2016: Frontiers in Psychology
Frazer Meacham, Carl T Bergstrom
Normal anxiety is considered an adaptive response to the possible presence of danger, but is susceptible to dysregulation. Anxiety disorders are prevalent at high frequency in contemporary human societies, yet impose substantial disability upon their sufferers. This raises a puzzle: why has evolution left us vulnerable to anxiety disorders? We develop a signal detection model in which individuals must learn how to calibrate their anxiety responses: they need to learn which cues indicate danger in the environment...
2016: Evolution, Medicine, and Public Health
Hossam M Zawbaa, E Emary, Crina Grosan
BACKGROUND: Selecting a subset of relevant properties from a large set of features that describe a dataset is a challenging machine learning task. In biology, for instance, the advances in the available technologies enable the generation of a very large number of biomarkers that describe the data. Choosing the more informative markers along with performing a high-accuracy classification over the data can be a daunting task, particularly if the data are high dimensional. An often adopted approach is to formulate the feature selection problem as a biobjective optimization problem, with the aim of maximizing the performance of the data analysis model (the quality of the data training fitting) while minimizing the number of features used...
2016: PloS One
Timothé Collet, Olivier Pietquin
Active learning is the problem of interactively constructing the training set used in classification in order to reduce its size. It would ideally successively add the instance-label pair that decreases the classification error most. However, the effect of the addition of a pair is not known in advance. It can still be estimated with the pairs already in the training set. The online minimization of the classification error involves a tradeoff between exploration and exploitation. This is a common problem in machine learning for which multiarmed bandit, using the approach of Optimism in the Face of Uncertainty, has proven very efficient these last years...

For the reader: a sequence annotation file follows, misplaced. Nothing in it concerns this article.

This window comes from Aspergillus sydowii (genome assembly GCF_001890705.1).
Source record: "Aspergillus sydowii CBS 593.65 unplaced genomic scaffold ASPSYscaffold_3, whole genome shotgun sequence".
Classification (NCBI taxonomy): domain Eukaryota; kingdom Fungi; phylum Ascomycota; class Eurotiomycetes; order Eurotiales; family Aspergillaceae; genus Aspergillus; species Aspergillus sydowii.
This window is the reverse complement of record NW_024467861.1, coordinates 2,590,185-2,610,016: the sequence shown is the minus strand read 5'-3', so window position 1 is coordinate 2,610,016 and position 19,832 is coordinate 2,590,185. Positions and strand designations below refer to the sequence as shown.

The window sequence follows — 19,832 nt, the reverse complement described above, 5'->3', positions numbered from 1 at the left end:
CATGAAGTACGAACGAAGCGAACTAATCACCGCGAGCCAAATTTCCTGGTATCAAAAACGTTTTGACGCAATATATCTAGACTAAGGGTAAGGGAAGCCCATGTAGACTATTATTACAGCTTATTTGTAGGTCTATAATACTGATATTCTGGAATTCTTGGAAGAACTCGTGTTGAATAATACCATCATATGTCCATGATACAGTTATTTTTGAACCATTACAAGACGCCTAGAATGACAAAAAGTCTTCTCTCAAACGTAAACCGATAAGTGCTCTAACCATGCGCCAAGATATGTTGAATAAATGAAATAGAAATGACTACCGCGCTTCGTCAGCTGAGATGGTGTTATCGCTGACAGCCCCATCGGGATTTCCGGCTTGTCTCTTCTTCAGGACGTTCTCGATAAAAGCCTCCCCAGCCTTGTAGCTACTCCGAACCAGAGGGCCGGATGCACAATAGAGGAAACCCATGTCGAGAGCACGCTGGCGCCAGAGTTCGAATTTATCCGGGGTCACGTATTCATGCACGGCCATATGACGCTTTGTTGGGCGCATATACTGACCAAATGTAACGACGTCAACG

2015: Computational Intelligence and Neuroscience
Stéphane Ross, Joelle Pineau
Model-based Bayesian reinforcement learning has generated significant interest in the AI community as it provides an elegant solution to the optimal exploration-exploitation tradeoff in classical reinforcement learning. Unfortunately, the applicability of this type of approach has been limited to small domains due to the high complexity of reasoning about the joint posterior over model parameters. In this paper, we consider the use of factored representations combined with online planning techniques, to improve scalability of these methods...
July 2008: Uncertainty in Artificial Intelligence: Proceedings of the ... Conference
Laurel S Morris, Kwangyeol Baek, Prantik Kundu, Neil A Harrison, Michael J Frank, Valerie Voon